Even as Twitter (NYSE: TWTR ) continued to take the axe to what it's calling "spammy and suspicious" accounts, the social network's year-over-year revenue growth rate accelerated in Q3. Net income similarly improved, highlighting how Twitter is morphing into a tech company that can consistently post meaningful profits. The company's strong momentum was driven by improved health of the conversations on Twitter and increased value for advertisers.
Here's a closer look at the key metrics and developments driving the company's recent success.
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Twitter's third-quarter results: The raw numbers
Monthly active users
Data source: Twitter's third-quarter earnings release . Table by author. GAAP = generally accepted accounting principles. EPS = earnings per share.
What happened with Twitter this quarter?
- Revenue and non- GAAP earnings per share jumped 29% and 110%, respectively.
- This was Twitter's fourth consecutive quarter of GAAP profitability.
- Continued efforts to clean up bad accounts led to a 9 million sequential decrease in monthly active users.
- Daily active users increased 9% year over year.
- Ad engagements rose 50% year over year.
- Cost per engagement (CPE), or the amount advertisers pay Twitter on average per engagement, declined 14% year over year.
- Advertising revenue increased 29% year over year, to $650 million.
- Data licensing and other revenue rose 25% year over year, to $108 million.
What management had to say
Twitter made significant progress across its priorities, which management says include the platform's overall health, audience and engagement growth, revenue product, ads platform, and sales.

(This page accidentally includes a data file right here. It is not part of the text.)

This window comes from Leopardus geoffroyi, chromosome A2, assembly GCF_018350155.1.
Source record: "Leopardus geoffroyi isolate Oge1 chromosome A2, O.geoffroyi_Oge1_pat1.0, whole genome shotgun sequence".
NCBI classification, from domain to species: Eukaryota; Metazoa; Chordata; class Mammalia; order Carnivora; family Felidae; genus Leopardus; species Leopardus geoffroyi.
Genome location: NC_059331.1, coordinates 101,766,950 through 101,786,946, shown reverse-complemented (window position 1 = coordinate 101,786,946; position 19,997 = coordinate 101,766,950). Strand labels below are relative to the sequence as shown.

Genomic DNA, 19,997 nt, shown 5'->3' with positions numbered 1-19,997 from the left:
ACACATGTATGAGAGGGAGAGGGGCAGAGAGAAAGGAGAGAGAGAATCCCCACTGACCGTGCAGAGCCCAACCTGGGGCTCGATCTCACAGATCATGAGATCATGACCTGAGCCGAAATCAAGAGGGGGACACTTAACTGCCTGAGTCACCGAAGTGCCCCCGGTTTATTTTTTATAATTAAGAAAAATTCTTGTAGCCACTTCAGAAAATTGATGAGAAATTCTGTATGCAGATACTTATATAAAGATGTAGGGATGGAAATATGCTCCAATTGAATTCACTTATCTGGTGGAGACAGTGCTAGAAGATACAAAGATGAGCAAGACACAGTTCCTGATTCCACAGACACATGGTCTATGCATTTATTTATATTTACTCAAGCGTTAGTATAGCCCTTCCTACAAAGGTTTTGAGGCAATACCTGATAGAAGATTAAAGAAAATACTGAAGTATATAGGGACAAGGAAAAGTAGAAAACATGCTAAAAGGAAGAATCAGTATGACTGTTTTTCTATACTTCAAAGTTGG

Sure, Twitter's monthly active users declined, but management reminded investors in its third-quarter shareholder letter that "[daily active user] growth continues to be the best measure of our success in driving the use of Twitter as a daily utility." In addition, Twitter noted that five of its top 10 geographic markets saw double-digit year-over-year growth in daily active users, "demonstrating another quarter of broad-based growth."
Though improved health of the conversations on Twitter likely helped contribute to some of the company's growth, the quarter's primary driver was the social network's execution on its ad business. According to management, "Value for advertisers continued to improve in Q3, driven by ongoing ad engagement growth, improved product features, better ad relevance (as measured by clickthrough rates (CTR) and ad engagements), and better pricing."
Twitter seems to expect more strong momentum in Q4. "As we look ahead to the remainder of the year, we remain optimistic about our ability to execute on our priorities and deliver increasing value for advertisers on our platform," management said in Twitter's third-quarter shareholder letter.
In addition, as the company continues to double down on improving the health of conversations on Twitter by removing bad accounts, management expects its monthly active users to decline by mid-single-digit millions sequentially.
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Daniel Sparks has no position in any of the stocks mentioned. The Motley Fool owns shares of and recommends Twitter. The Motley Fool has a disclosure policy .